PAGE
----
Updated: Feb 26
How Ukraine's plight resonates with Palau
By Mar-Vic Cagurangan
Joining the world chorus against Russia’s foray into Ukraine, Marshall Islands’ and Palau's ambassadors to the United Nations urged the international organization to intervene and deescalate the crisis.
“As an institution, the United Nations risks irrelevance if we cannot take clear and meaningful action on this issue,” said Ambassador Amatlain Elizabeth Kabua, Marshall Islands’ permanent representative to the UN.
Kabua said Ukraine is being forcibly dismantled piece by piece through Crimea, Donbas and Luhansk.
“This has got to stop. If we do not speak up collectively, then who will?” Kabua said.
She advised the UN against fence-sitting. “Speaking out against forceful threats is inconvenient, but it is very much necessary at this very dangerous time," Kabua said. "In the long term, what will silence win any of us?”
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Ambassador Ilana Seid, Palau’s permanent representative to the UN, condemned Russia’s actions as a violation of the principles of the UN charter, international law and the Minsk agreements, a series of international agreements which sought to end the war in the Donbas region of Ukraine.
“The UN charter and the international law treaties that followed have been sacred to Palau, because firstly, we became a sovereign nation through the procedures of the UN trusteeship council in 1994,” Seid said,
Palau and Ukraine are both young and war-torn nations that acquired their independence in the 1990s.
The Declaration of State Sovereignty of Ukraine, which was adopted in July 1990, established the principles of the self-determination, democracy and independence. On Aug. 24, 1991. the Ukrainian parliament adopted the Act of Independence.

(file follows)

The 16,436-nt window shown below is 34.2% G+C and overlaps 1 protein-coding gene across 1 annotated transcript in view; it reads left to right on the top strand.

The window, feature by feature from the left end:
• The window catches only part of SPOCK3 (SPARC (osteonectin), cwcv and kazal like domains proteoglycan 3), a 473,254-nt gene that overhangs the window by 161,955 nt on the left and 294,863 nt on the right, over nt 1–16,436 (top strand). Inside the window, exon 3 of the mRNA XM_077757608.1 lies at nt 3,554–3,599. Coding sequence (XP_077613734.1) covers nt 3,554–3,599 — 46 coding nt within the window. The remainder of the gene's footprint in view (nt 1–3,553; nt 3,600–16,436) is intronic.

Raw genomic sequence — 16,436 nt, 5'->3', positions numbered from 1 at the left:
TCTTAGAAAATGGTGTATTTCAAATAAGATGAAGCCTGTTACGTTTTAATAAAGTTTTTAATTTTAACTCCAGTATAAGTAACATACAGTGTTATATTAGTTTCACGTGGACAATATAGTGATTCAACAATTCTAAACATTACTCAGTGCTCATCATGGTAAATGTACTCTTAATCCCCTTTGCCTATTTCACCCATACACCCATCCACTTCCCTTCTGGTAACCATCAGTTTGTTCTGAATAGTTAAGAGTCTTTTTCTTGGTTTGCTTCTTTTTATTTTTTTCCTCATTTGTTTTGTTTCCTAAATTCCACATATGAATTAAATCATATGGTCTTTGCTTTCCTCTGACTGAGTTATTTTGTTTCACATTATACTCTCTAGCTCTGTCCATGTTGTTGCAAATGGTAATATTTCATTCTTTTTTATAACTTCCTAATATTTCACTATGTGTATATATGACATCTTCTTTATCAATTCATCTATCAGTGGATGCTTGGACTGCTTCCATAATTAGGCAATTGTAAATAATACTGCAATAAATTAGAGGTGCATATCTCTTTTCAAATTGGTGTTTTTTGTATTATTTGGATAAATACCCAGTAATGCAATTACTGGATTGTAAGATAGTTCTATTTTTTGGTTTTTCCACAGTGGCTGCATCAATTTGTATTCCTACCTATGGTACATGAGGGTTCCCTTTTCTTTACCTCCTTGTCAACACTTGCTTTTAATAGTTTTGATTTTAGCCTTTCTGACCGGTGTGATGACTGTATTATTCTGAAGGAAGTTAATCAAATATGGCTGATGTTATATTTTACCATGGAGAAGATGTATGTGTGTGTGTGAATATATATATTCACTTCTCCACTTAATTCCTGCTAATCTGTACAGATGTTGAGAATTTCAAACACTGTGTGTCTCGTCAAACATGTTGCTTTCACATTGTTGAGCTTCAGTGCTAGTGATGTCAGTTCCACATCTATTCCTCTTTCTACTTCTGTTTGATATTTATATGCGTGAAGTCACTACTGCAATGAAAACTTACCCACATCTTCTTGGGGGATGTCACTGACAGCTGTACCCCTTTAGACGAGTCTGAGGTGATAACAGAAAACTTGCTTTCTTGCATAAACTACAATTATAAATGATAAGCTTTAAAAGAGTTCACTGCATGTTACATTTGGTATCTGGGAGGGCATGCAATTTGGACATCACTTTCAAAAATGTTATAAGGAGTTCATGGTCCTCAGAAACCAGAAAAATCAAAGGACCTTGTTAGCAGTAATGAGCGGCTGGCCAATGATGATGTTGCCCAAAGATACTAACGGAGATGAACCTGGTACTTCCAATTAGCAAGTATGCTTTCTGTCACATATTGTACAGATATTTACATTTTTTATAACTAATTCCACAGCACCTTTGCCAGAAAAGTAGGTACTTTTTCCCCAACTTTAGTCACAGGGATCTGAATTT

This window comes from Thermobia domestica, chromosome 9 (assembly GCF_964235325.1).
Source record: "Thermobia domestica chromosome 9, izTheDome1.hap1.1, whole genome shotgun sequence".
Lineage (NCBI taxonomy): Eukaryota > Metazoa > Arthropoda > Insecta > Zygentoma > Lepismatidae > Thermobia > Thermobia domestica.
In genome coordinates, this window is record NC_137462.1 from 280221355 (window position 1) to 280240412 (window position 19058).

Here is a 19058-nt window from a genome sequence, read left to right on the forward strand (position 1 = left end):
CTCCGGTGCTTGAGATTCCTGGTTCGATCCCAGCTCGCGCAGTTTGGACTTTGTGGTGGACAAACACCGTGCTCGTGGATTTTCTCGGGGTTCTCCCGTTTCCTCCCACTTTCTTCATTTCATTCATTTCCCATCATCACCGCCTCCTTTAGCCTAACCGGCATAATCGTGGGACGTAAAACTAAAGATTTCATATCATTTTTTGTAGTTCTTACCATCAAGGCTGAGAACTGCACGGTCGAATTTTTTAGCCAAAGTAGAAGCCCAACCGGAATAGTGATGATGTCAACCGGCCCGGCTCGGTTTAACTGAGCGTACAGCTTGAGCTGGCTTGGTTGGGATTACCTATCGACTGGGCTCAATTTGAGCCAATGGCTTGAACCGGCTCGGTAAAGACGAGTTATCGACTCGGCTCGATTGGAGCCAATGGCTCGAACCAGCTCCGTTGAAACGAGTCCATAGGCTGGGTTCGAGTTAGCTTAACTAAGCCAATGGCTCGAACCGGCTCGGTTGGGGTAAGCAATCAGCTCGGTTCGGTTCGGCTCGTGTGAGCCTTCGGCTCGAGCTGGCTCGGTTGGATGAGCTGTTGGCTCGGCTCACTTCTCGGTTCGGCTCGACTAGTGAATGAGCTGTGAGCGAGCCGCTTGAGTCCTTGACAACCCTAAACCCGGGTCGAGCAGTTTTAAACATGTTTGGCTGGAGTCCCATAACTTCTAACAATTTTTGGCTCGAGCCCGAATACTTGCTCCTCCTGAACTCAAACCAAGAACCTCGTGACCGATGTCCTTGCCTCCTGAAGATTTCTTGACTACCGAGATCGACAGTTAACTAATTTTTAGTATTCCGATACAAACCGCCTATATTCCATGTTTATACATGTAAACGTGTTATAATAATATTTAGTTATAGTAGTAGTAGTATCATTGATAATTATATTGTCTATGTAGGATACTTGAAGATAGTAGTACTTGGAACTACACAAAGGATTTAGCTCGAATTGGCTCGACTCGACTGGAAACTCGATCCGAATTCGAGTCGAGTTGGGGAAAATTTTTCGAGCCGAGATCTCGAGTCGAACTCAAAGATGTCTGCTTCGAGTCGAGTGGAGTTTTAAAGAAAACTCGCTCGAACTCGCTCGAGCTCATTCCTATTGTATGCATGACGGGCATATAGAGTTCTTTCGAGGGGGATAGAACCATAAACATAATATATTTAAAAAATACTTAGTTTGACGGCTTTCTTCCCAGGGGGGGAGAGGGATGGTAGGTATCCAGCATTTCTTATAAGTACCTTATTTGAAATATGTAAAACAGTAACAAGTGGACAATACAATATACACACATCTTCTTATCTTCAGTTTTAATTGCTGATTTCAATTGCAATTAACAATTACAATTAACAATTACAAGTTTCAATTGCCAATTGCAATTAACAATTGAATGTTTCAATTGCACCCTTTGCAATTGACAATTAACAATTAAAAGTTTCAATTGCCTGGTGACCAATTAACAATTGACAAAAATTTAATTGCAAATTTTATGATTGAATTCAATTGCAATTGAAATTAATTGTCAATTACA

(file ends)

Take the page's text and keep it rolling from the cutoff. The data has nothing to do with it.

Palau, a former trust territory of the U.S., became an independent nation in 1994.
“Indeed, many of us here are former colonies and should bristle at the thought that our hard-won independence, the sweet taste of our self-determination and individual rights might be jeopardized at the whim of any one nation," Seid said.
She recalled Palau's firsthand experience with the horrors of World War II, specifically the bloodiest battle of the Pacific theater that was fought in Peleliu.
“So lest we forget the carnage of war - when the borders of Europe are redrawn by force, this will mean bloodshed and lost lives, voiceless and vulnerable people who go hungry, tens of thousands of displaced people and refugees, and children, innocent children, who were robbed of an education and a childhood, who instead grow up in a pervasive state of fear and helplessness," Seid said.
Kabua, for her part, said the Marshall Islands condemns Russia's violation of Ukraine's sovereignty and disruption of fragile efforts at diplomacy.
She said the Russian military forces at Ukraine’s borders are not peacekeepers in any sense of the word.
“No other nation recognizes these Ukraine areas as some other sovereign. That is a complete farce used to justify an invasion,” Kabua said.
Seid said Palau supports Ukraine's independence, sovereignty and territorial integrity.
"Palau also asks that all of us - Russia included - hold firm in our commitment to honor the UN charter, and encourage a stable peace through de-escalation, dialogue, and the rule of law,” she added.
Seid noted that the creation of the UN at the end of WWII was an expression of hope for the possibilities of a new global security arrangement.